The Wonder of Werner Herzog

Late film critic Roger Ebert declared, “Even his failures are spectacular.” French New Wave pioneer Francois Truffaut called him the most important director alive.

Auteur filmmaker and unconventional provocateur Werner Herzog does not limit himself to only one medium. He directs movies for both film and television, is a producer, voice actor, and has staged operas in Italy and his native Germany. On the side he also writes books, including a German translation of Michael Ondaatje’s classic, the Collected Works of Billy the Kid.

A key figure in the postwar West German cinema scene, the influential director and world traveler has made movies on every continent. He teaches film in a video series for Masterclass. He also has his own Rogue Film School which consists of 4 day seminars. The school’s website describes it as a place for, “those who are willing to learn about lock picking or forging shooting permits in countries not favoring their projects,” and warns that it “will not teach anything technical related to film-making. For this purpose, please enroll at your local film school.”

Herzog famously stole a camera to make his first movie at age 19. In a much repeated anecdote, Herzog claims to have traveled on foot from Munich to Paris, to visit a film historian friend on her deathbed. Herzog was shot on camera during a recent interview. While speaking to a BBC reporter, he was hit in the stomach with a bullet from an air rifle. Unfazed, the director continued talking, and laughed off the incident. He lifted up his shirt, and said of his bleeding wound, “It’s not significant.”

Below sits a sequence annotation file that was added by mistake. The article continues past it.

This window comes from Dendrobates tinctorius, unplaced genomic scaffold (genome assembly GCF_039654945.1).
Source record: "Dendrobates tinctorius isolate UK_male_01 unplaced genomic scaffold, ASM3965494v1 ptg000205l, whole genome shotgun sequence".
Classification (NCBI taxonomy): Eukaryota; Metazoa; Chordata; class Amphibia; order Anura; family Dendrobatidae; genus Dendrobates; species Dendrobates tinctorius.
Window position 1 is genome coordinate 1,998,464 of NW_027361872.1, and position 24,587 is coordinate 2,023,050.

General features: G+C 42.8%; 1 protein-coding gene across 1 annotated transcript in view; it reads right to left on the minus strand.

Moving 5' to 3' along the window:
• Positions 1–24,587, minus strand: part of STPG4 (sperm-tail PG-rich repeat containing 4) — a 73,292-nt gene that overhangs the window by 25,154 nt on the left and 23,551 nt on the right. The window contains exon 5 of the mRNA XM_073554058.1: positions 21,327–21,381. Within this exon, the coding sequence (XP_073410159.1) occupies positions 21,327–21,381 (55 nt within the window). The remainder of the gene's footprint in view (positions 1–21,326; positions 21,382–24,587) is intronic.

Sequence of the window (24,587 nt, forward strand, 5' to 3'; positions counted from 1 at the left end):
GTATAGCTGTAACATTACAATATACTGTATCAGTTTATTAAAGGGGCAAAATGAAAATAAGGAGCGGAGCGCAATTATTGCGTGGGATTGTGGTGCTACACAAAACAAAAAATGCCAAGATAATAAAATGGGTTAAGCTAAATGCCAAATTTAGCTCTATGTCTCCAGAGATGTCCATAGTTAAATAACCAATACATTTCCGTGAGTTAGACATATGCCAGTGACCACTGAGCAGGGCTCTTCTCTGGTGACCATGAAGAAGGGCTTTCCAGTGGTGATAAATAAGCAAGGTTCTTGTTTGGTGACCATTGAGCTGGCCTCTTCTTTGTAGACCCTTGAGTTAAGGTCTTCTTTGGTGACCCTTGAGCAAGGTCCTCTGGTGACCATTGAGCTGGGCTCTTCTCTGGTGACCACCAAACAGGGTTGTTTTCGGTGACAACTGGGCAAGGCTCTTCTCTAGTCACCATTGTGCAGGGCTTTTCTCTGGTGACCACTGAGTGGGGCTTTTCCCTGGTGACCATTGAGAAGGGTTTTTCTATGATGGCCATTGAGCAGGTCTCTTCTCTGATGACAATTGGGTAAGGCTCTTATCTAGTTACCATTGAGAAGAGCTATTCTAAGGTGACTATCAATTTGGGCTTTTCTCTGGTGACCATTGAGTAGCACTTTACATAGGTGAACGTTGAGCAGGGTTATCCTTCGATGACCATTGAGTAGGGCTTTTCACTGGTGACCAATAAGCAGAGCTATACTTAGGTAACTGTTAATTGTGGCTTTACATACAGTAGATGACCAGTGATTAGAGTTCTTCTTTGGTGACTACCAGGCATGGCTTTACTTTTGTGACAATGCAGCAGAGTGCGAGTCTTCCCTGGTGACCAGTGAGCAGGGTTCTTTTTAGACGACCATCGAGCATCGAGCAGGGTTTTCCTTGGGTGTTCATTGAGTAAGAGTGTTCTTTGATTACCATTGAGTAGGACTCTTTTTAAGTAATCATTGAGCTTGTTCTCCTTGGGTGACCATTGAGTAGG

His personality has made him almost as popular as his arthouse filmography. A tumblr blog called Werner Herzog Inspirationals, and the tribute twitter @WernerTwertzog are a few of the popular social media accounts devoted to his idiosyncratic style.

One of his focuses as a filmmaker is documentary. In this field his work has been varied and ambitious. In 2013 in partnership with AT & T he made From One Second to the Next a 35 minute public safety announcement about the dangers of texting and driving. His subject matter reflects his personal interests and passions that includes everything from remote tribes, prisoners of war, volcanoes, wilderness, wood carver ski jumpers, the dangers of the internet, and America’s death row.

In an interview with Rolling Stone, he described the liberties he sometimes takes to achieve his artistic vision. “In the film I did about the oil fires burning in Kuwait it starts off with a quote from [17th-century philosopher and physicist] Blaise Pascal. And it’s a beautiful one. It says, ‘The collapse of the stellar universe will occur like creation, in grandiose splendor.’ But Blaise Pascal did not say that. I did.”

To inspire your own singular dedication to craft, here is a look at some of the most important films by Werner Herzog.

Lo and Behold, Reveries of the Connected World